"If you want to get on local news, it's easier to be in a freak accident than to run for local office." So says Professor Martin Kaplan of the University of Southern California, co-author of a recent study of political coverage by local TV news outfits.
According to the study, local stations stink at covering local politics. And when I say stink, I am being kind.
In the top 11 markets in the month preceding Election Day, a mere 8 percent of local evening news broadcasts devoted any time to local races and issues. That means, according to the researchers, that 92 percent of the 4,333 regular half-hour news broadcasts contained zero stories about local races for city hall, city council, judgeships or even the U.S. House. Fewer than 5 percent of the stories focused on local and statewide ballot initiatives.
Eight times more airtime went to covering accidental injuries than to local politics, and sports and weather received 12 times more coverage. There is nothing wrong with sports and weather coverage, but I think it's scandalous that crack Eyewitness News ninjas across the country are 800 percent more likely to break the story about a kid who stuck his tongue to a frozen flag pole than they are to cover a congressional campaign.
Now, I hate using words like "scandalous" when talking about the media not doing its job. I loathe the eat-your-spinach, goody-goody pieties of American journalism. But this really is terrible. And, alas, I cannot fall back on the usual culprit of liberal media bias, which is the stick I usually use to beat the press like a pinata.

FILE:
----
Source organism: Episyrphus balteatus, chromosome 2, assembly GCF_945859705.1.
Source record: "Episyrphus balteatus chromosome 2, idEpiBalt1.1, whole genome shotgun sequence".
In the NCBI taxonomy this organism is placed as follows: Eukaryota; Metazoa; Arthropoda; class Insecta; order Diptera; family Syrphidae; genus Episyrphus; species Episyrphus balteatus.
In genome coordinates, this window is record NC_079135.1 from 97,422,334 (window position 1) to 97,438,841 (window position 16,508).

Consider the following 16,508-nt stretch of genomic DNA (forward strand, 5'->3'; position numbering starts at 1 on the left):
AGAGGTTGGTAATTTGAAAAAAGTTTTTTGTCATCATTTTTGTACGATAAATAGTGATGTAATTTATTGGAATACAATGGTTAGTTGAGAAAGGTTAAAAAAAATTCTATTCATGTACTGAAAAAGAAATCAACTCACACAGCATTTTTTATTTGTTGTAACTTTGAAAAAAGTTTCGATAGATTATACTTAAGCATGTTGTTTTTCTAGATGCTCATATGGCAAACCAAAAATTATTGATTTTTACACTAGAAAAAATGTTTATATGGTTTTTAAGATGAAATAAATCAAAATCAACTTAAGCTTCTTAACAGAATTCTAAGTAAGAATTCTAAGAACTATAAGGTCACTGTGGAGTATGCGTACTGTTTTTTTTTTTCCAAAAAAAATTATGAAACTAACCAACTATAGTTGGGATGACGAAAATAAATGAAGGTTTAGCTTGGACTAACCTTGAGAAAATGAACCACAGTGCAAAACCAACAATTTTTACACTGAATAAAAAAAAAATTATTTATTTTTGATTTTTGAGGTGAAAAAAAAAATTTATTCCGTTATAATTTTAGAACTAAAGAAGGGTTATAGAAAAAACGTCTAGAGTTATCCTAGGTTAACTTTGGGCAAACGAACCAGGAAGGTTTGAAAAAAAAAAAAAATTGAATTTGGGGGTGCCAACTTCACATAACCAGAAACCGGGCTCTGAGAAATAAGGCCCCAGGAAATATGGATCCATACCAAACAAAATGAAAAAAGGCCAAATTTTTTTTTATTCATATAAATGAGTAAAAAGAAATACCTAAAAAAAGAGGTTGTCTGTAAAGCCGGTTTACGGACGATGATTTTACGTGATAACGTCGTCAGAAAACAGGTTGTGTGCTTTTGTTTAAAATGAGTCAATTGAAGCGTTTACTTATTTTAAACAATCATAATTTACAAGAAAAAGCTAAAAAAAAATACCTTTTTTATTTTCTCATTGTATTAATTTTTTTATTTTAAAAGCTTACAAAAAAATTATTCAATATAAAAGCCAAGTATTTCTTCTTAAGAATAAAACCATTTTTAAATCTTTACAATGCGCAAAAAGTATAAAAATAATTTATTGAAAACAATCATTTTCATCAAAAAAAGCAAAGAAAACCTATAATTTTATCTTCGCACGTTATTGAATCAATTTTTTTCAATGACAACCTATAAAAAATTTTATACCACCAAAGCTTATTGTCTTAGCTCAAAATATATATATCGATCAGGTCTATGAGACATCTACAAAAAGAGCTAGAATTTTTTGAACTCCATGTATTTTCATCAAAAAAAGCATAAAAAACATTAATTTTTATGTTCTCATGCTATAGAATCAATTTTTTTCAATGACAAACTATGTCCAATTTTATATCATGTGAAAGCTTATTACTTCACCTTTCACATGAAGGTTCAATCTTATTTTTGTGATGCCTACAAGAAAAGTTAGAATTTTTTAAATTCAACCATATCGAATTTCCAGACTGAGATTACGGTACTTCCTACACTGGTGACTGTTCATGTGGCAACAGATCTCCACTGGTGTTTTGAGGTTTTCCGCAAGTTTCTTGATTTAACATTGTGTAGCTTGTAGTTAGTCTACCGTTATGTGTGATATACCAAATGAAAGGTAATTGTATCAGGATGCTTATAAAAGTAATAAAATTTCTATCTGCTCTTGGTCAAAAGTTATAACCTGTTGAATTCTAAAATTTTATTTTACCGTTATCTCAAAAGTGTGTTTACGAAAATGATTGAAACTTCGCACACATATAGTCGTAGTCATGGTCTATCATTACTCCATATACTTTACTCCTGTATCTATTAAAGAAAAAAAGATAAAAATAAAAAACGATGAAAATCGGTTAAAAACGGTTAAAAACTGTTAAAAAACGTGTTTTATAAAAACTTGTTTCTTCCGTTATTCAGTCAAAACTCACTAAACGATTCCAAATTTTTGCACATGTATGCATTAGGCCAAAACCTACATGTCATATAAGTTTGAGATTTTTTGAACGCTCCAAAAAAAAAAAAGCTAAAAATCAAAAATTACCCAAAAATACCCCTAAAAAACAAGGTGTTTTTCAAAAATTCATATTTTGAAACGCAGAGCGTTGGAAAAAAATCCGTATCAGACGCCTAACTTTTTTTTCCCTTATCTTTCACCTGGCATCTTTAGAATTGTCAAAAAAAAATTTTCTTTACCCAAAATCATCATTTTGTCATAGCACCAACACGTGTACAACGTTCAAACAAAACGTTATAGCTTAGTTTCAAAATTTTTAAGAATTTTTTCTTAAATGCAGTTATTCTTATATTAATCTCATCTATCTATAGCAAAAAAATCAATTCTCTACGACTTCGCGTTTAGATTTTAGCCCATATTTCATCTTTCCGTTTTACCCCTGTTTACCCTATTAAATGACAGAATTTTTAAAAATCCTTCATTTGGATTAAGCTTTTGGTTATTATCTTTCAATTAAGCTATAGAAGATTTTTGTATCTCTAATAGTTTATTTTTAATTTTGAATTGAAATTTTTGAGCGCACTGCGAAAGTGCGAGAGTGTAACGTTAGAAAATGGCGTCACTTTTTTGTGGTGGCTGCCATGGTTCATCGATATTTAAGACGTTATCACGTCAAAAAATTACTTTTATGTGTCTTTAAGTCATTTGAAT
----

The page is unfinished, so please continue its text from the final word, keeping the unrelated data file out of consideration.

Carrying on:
The real culprit, sigh, is free enterprise. One of the inconvenient facts we conservatives don't like to mention is that the free market isn't very conservative. Capitalism tends to erode established traditions and community values. Competition forces firms - including local news stations - to fight for customers by giving them what they want. And - again, alas - sometimes what the customer wants is crap. There are good reasons why we don't spend a lot of time dwelling on this fact. (Chief among them is that the cure is usually far worse than the disease.)
Speaking of which, Sen. John McCain used the study - jointly conducted by USC's Annenberg School and the University of Wisconsin - as an excuse to introduce legislation to clamp down on "media consolidation." The bill would also increase pressure on local stations to cover local elections more.
I'm squeamish about the federal government imposing rules on local media about how they cover politics. But let's be honest here. It is outrageous that local stations aren't covering politics.